Executive councillor Bernard Chan has urged the government to reveal how much a universal pension scheme would cost taxpayers, a move he says is needed to assist public debate.
Chan, who chairs the Council of Social Service, said the authorities should ask people how much extra they would be prepared to pay for different levels of pensions for retirees.
"How much would we, as taxpayers, be willing to pay?" he asked, adding that without this question discussion of such a scheme would be "empty talk".
"As long as [the government] does not explain it, people will keep criticising the authorities for not doing it."
His remarks in an interview with the South China Morning Post coincided with a study of retirement plans that have been floated in public by University of Hong Kong social administration chair professor Nelson Chow Wing-sun.
The year-long study was authorised last month by the Commission on Poverty.
Chan said asking the workforce to contribute to a pension fund for all "would mean a de facto tax increase".
"Maybe they can't afford to sustain [the monthly universal pension of] HK$4,000 that Professor Chow suggested. How about HK$1,000 or HK$2,000? How much would people be willing to pay?" he said.
"I may not accept a 10 per cent tax increase, but may agree to pay 2 per cent more."
He said that while the government repeatedly expressed concerns over the financial sustainability of a universal pension scheme, "without figures, we all have no idea how much we are talking about".
Under a proposal by the Alliance for Universal Pensions, part of the retirement fund would be financed by employers' and employees' contributions.
Employee contributions to the Mandatory Provident Fund would be halved to 2.5 per cent of the monthly salary. Workers would pay another 2.5 per cent as a pension contribution.
Chan, also president of Asia Insurance Company, said the proposal was unlikely to work.
"It is ridiculous. It would be like imposing a tax on those who contribute [to the pension fund]," he said. "You share workers' contributions supposedly for their own retirement with others. The current MPF is to benefit oneself, while the proposed pension scheme would be to share one's money with all [local elderly] people.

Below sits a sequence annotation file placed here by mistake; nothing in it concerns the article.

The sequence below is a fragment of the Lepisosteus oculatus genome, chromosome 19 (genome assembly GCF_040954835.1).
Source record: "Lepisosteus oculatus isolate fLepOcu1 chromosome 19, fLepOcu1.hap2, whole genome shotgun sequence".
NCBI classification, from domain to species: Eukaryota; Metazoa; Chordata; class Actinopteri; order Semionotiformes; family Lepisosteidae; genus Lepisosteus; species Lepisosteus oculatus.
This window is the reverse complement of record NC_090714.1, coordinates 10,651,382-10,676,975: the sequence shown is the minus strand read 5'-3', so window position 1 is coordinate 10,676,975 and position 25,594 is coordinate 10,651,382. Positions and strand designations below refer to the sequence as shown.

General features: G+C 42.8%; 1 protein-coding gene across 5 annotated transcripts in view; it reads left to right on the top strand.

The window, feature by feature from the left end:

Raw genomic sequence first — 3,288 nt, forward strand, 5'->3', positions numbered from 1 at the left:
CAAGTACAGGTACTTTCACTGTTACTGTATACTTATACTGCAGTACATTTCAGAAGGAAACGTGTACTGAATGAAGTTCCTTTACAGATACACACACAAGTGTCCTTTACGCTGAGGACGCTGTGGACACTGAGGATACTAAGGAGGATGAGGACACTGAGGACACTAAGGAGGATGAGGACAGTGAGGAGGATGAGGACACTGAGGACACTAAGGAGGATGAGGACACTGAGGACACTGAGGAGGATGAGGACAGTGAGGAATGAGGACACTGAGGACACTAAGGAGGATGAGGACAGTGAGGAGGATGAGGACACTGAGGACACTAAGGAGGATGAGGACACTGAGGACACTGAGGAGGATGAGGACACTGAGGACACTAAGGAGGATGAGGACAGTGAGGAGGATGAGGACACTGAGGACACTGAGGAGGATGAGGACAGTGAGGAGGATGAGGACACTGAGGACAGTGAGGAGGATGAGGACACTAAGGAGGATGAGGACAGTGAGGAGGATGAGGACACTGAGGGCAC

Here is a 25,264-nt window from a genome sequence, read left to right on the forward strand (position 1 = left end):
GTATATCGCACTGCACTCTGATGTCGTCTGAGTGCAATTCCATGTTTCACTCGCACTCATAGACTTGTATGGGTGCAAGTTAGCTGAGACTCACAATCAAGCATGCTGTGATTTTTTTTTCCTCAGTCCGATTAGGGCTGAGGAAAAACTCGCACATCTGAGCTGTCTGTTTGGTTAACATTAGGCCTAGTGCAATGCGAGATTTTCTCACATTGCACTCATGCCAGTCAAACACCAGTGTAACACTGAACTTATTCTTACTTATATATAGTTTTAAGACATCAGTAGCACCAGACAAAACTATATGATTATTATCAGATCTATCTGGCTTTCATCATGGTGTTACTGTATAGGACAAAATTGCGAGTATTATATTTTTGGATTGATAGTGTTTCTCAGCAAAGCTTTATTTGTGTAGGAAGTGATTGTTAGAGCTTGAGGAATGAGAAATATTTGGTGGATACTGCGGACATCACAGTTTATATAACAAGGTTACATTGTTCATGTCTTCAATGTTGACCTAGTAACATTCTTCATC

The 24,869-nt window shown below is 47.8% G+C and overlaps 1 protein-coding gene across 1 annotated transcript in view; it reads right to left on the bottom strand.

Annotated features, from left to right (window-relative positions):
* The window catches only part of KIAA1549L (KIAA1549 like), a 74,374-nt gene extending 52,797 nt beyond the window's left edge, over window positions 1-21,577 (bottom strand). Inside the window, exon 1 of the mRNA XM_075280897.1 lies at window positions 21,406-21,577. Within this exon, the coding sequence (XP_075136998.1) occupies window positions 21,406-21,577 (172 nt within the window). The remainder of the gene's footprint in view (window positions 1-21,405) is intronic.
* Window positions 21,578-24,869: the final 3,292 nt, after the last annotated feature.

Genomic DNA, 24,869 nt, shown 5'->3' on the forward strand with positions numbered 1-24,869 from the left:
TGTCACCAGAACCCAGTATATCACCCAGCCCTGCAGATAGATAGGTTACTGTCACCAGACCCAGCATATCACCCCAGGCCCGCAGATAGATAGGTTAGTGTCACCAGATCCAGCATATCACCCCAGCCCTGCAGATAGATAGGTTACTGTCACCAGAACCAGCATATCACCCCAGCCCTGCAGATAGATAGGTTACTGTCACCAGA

"I am not against it. But you have to call a spade a spade and explain to people. How much is it going to cost? In the end, me, you and everyone else has to pay. There's no free lunch."
Chow told the Post that his six-member team would work with actuaries to estimate the contributions of the government, employers and employees over the next 30 years under about five pension proposals that had been floated.
The estimates, he said, would be based on assumptions of factors, such as population changes, economic growth rates and government fiscal conditions.
The professor acknowledged that some people might see their contributions as a tax.
He believed the government should discuss this with the public, if it deemed such contributions necessary. He expressed hopes of completing the study by the end of this year.
Under the pension proposal floated by Chow, everyone aged over 65 would receive HK$4,000 a month, with half of the costs borne by the government and the other half by employers and employees' contributions.
Under the Civic Party's proposal everyone aged above 65 should get HK$3,000 a month. Employers and employees will each contribute 3 per cent to a pension fund to be managed by the Monetary Authority. Their contributions to the MPF will drop to 2 per cent and the government will have to put in HK$50 billion every five years.